April Higashi: That’s a good question. I see younger people being more androgynous; the men seem less concerned about being so masculine; checks on younger folks’ dates are assumed to be split equally. The men seem less threaten by a successful woman. Transgender is coming out into the media. Metrosexual men seem to be comfortable being confused with being gay. So I’d say that yes, things are changing. If jewelry follows suit, there will be less boundaries on everything: men desiring jewelry again, men breaking stereotypical molds. This means more play, more risk-taking. This is good news, as far as I am concerned!
Can you tell us what other projects you are currently working on?
April Higashi: In the gallery we have an upcoming enamel show co-curated by Elizabeth Shypertt. I’m busy answering a lot of interview questions. I’ve been getting a lot of press lately for the gallery shows, my work and lifestyle. In the studio we are going to start casting organic material. I love learning something new and taking my team on a journey to explore it with me. Things are never boring around here.
Work in this exhibition ranges from $250 to $4580.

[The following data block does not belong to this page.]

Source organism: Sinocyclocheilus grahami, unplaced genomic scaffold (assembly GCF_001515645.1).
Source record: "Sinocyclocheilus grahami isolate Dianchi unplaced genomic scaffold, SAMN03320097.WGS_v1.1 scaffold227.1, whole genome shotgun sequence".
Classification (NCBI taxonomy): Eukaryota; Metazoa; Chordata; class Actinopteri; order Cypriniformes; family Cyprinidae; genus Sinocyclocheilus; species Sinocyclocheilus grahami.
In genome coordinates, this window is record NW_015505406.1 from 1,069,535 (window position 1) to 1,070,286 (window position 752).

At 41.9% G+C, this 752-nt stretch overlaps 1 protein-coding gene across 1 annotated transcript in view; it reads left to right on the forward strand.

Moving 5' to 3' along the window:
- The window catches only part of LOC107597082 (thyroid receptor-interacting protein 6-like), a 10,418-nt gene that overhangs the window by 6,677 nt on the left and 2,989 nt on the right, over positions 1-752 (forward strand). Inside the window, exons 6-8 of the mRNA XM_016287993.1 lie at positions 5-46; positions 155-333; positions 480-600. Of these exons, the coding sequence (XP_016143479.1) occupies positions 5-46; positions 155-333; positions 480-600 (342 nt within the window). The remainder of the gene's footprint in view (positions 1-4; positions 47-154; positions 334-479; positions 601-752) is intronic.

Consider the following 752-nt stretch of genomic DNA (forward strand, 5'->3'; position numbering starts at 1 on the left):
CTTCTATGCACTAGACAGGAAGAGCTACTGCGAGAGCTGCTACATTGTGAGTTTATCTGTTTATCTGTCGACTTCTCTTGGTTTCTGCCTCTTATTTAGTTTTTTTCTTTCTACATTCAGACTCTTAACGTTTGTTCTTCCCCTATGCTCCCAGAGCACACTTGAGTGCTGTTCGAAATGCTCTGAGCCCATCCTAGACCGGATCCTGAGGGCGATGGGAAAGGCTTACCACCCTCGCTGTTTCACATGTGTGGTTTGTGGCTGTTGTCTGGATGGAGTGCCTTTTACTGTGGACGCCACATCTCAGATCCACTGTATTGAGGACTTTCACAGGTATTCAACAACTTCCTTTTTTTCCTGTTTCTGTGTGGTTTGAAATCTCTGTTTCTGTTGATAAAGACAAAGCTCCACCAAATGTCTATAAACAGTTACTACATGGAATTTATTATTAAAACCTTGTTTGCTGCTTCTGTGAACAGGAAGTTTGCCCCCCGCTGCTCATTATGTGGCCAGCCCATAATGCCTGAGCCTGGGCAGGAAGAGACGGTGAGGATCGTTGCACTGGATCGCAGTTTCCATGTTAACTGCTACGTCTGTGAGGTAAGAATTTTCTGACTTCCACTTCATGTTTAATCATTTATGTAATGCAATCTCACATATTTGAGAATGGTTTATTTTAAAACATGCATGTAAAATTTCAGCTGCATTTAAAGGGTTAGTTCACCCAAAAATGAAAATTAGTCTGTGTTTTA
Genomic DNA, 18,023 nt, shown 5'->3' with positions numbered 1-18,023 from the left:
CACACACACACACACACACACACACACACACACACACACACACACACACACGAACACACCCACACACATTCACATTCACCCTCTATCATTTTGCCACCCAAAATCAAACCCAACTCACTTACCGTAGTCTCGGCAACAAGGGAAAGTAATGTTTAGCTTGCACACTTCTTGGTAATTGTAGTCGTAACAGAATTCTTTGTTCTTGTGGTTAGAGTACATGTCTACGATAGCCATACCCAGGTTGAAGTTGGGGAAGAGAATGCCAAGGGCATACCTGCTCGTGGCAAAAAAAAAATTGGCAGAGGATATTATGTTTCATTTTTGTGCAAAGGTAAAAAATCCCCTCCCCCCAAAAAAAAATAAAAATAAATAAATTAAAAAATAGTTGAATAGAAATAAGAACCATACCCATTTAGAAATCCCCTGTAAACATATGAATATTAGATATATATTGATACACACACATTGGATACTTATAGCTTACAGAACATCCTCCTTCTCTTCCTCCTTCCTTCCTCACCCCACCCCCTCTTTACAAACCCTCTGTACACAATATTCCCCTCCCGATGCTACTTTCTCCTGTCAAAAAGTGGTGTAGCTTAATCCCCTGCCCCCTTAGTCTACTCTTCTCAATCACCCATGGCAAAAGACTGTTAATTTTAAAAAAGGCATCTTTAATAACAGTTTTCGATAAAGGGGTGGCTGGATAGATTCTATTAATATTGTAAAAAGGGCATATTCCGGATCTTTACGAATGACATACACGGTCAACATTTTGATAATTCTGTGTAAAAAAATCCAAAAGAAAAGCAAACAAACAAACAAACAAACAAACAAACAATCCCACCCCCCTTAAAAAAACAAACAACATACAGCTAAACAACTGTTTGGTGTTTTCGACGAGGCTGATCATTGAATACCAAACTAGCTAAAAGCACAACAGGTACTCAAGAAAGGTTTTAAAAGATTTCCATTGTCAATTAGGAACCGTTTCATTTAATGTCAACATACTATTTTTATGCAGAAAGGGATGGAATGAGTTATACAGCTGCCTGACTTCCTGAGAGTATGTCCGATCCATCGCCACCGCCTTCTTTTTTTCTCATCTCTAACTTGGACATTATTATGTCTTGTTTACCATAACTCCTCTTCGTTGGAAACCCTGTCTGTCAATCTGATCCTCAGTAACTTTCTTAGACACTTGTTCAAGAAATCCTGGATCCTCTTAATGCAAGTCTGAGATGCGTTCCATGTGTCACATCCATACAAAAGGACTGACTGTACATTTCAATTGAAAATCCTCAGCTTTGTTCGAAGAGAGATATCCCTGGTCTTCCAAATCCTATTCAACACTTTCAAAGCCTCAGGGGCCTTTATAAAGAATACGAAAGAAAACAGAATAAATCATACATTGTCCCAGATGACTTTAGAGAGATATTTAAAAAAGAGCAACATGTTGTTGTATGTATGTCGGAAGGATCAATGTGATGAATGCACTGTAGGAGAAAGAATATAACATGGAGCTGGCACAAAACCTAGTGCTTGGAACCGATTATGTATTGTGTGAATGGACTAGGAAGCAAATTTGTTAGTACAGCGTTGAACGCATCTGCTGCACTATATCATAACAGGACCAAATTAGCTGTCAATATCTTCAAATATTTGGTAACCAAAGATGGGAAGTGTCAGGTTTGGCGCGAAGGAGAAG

Ben Lingel is an art historian (BA) and furniture designer (MA) by training, Benjamin Lignel veered toward jewelry design just after earning his master's degree. Lignel describes himself as a designer, writer, and curator. In 2007, he co-founded la garantie, association pour le bijou, a French association with a mission to study and promote jewelry. He became a member of Think Tank, a European Initiative for the Applied Arts, in 2009, and was a guest teacher at the Akademie der Bildenden Künste (Nuremberg, Germany) in 2013. Lignel was appointed editor of Art Jewelry Forum in January of the same year. In 2015, he edited the first book-length study of jewelry exhibition-making, "Shows and Tales."